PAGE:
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Monday, September 30, 2013

using bash to generate random numbers

I did not know it but it was fun to discover: you can use bash to generate random numbers 
/dev/random and /dev/urandom generate random strings. 
(you can read more about it here and here).

Some examples of the foolish play i found myself engulfed in:
[gil@XXX ~]$ head -1 /dev/random  
?????K                                                                                                       

[gil@XXX ~]$ echo $RANDOM                         
2688                                                                                                                                 

[gil@XXX ~]$ echo $RANDOM    
1348 

[gil@XXX ~]$ echo $RANDOM       
17522                                                                                    

[gil@XXX ~]$ echo $((RANDOM%200-100))
4                              

[gil@XXX ~]$ echo $((RANDOM%200-100))
-2 

[gil@XXX ~]$ echo $((RANDOM%200-100))
-86                                        

[gil@XXX ~]$ echo $((RANDOM%200-100))
-65                                   

[gil@XXX ~]$ echo $((RANDOM%200-100))
97                          

[gil@XXX ~]$ echo $((RANDOM%200))
15                          

[gil@XXX ~]$ echo $((RANDOM%200))
95                     

[gil@XXX ~]$ echo $((RANDOM%200))
59                              

[gil@XXX ~]$ echo $((RANDOM%200))
166                        

gil@XXX ~]$ od -An -N2 -i /dev/urandom   
 61417        

[gil@XXX ~]$ od -An -N2 -i /dev/urandom         
 3756            

my source for this lovely discovery - Bash Shell Generate Random Numbers.


Sunday, September 29, 2013

Oracle tidbits: IN vs. EXISTS and more...

As I was trying to recall how does oracle execute a correlated subquery I ran into several discussions by tom kyte about in, exists, and more ... 

Not every day you get a chance to see a discussion spanning more than 12 years, exemplifying how the development of the Oracle Optimizer changes technical answers over time... 

Tuesday, September 3, 2013

installing a virtual linux guest: CentOS on VirtualBox

I've been asked on occasion to guide/assist/point/encourage/support/whatever in the process of installing a virtual linux guest.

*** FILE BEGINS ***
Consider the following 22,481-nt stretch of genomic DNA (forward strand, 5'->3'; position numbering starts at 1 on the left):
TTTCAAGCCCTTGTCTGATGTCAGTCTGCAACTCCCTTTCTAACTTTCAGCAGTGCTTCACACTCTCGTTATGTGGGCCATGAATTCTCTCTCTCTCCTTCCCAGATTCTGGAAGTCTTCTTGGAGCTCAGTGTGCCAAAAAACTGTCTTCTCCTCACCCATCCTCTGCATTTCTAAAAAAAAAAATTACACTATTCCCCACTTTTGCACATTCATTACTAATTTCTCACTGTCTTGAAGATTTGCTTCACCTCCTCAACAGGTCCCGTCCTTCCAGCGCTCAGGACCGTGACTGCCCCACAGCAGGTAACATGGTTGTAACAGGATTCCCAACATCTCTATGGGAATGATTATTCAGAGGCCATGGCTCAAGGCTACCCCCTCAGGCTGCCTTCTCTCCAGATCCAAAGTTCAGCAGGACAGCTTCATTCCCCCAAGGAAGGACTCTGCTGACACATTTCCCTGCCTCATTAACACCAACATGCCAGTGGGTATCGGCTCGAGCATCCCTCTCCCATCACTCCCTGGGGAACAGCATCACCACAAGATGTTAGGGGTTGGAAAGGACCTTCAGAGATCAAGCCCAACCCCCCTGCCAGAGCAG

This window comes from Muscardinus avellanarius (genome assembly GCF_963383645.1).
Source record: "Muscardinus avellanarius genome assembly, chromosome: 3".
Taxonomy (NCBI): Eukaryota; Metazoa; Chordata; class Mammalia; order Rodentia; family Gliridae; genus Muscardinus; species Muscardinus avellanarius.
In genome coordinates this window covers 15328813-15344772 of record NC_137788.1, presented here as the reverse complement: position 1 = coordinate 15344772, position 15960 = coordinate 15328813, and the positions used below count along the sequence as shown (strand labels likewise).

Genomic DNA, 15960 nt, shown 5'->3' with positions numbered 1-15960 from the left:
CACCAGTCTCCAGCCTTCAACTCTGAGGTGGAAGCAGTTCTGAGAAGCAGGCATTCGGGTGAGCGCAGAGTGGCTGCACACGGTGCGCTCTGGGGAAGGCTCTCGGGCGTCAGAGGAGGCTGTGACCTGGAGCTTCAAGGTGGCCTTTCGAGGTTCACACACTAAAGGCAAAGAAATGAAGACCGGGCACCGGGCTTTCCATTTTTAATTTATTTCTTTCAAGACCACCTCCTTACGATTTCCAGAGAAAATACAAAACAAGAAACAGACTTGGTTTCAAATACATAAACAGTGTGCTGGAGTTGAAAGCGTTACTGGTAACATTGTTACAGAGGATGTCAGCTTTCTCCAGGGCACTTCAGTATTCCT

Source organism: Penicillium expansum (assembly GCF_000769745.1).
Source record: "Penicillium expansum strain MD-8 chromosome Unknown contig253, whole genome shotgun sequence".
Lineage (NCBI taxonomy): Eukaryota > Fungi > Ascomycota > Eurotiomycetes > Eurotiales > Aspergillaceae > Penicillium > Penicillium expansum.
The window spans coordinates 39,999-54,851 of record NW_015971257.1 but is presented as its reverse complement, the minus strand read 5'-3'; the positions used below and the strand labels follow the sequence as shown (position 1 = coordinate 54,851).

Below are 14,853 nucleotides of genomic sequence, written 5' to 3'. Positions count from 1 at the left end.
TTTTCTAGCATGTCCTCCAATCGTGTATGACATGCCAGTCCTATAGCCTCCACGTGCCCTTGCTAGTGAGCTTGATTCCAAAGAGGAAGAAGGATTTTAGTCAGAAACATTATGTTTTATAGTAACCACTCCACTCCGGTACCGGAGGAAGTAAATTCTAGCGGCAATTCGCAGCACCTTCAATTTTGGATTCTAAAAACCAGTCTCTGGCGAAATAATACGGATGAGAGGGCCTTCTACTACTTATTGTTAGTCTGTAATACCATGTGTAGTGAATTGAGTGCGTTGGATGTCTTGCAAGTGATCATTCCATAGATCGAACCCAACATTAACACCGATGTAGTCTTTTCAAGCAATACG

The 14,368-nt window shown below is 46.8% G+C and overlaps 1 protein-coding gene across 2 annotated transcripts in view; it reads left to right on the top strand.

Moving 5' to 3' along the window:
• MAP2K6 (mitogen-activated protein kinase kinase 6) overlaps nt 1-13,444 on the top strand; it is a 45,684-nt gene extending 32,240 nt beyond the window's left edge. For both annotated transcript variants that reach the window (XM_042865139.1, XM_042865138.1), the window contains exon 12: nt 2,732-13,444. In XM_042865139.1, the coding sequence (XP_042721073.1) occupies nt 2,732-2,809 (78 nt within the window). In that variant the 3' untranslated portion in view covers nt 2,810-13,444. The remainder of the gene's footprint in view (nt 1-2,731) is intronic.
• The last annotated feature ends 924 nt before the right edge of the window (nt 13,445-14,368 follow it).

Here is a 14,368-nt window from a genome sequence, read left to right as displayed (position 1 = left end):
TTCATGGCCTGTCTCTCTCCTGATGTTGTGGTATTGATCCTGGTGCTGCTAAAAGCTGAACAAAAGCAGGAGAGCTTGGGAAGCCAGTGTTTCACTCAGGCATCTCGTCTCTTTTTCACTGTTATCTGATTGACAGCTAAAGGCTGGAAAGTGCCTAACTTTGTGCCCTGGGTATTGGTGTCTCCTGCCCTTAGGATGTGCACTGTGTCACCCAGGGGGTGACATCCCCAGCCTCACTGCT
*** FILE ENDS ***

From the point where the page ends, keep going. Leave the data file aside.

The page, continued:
Finding myself doing some installations following a sad incident , I thought i might use the enforced opportunity to document my steps (to some extent, and not too deep a resolution), and provide a post which may interest some. 

So, here it is - a play-by-play description of the process of installing a centos 6.4 as a guest on a windows7 host. 

=getting the stuff=
download virtual box 
https://www.virtualbox.org/

the downlodas area: https://www.virtualbox.org/wiki/Downloads
the user manual: https://www.virtualbox.org/wiki/Downloads#manual

download centos 6.4
http://www.centos.org/modules/tinycontent/index.php?id=32
i did it from 
http://mirror.isoc.org.il/pub/centos/
and chose an iso 
http://mirror.isoc.org.il/pub/centos/6.4/isos/

Accessing the iso
the most convenient way, in my mind, is to access iso files with the kind help of a virtual dvd-drive. my preferred option for windows being the free virtual clone drive provided by slysoft which can be downloaded here

(btw, my preferred option for linux is currently cdemu. for those who can benefit from an installation guide, last time I installed cdemu (on a linux mint 15 trial), this one was beneficial for me).

=installing the guest machine=
having all this around- 
  •  install virtual box 
  • create a virtual machine (haven't seen real differences, but i opt for a "red hat" type when I install CentOS)
  • mount the centos iso using your virtual drive software. 
  • run the machine 
  • upon its run, choose to boot from the virtual drive where the iso resides. 
  • and now - install centos with the polite help of the centos installation wizard 


=installing guest additions=
to install guest machines, virtual box requires dkms
centos doesn't have it in its regular repositories, and for this reason we need the excellent rpmforge repository. I wrote in the past a short howto.  So - 
  • setup rpmforge. 
  • Afterwards, do a "yum install dkms". (As yum will tell you, dkms brings along several friends, from the CentOS repositories. Have no fear - they are all helpful). 
  • Now, Choose from the virtual-box interface: Devices \Install guest additions, provide the necessary feedback to auto-run the guest-additions installer.
And.... voilĂ , you have a virtual machine running a linux guest !

Remarks:
  1. in 64bit sometimes the dependencies installed with dkms might not be the ones Guest additions shall require. Guest addition also relies on kernel-devel, and I've experienced on occasion situations where /usr/src/kernels/[kernel version]/build was a dead link, and remained thus despite all attempts to bring the relevant packages. the result was that virtual box guest additions step of "building the main guest additions module" kept failing with the log referring to the dead link. the solution was yum install kernel-devel-xxx (where xxx stands for the full version name; in the last instance this was: 2.6.32-358.el6-x86_64, hence the command that saved the day: yum install kernel-devel-2.6.32-358.el6-x86_64
  2. I've been meaning to make a step-by-step installation guide, as I know some may greatly benefit from it. But it is so tedious, that usually at one step or another one just tires and goes for the more generalized style of guide. If there will be enough demand - I promise I'll make one. One day.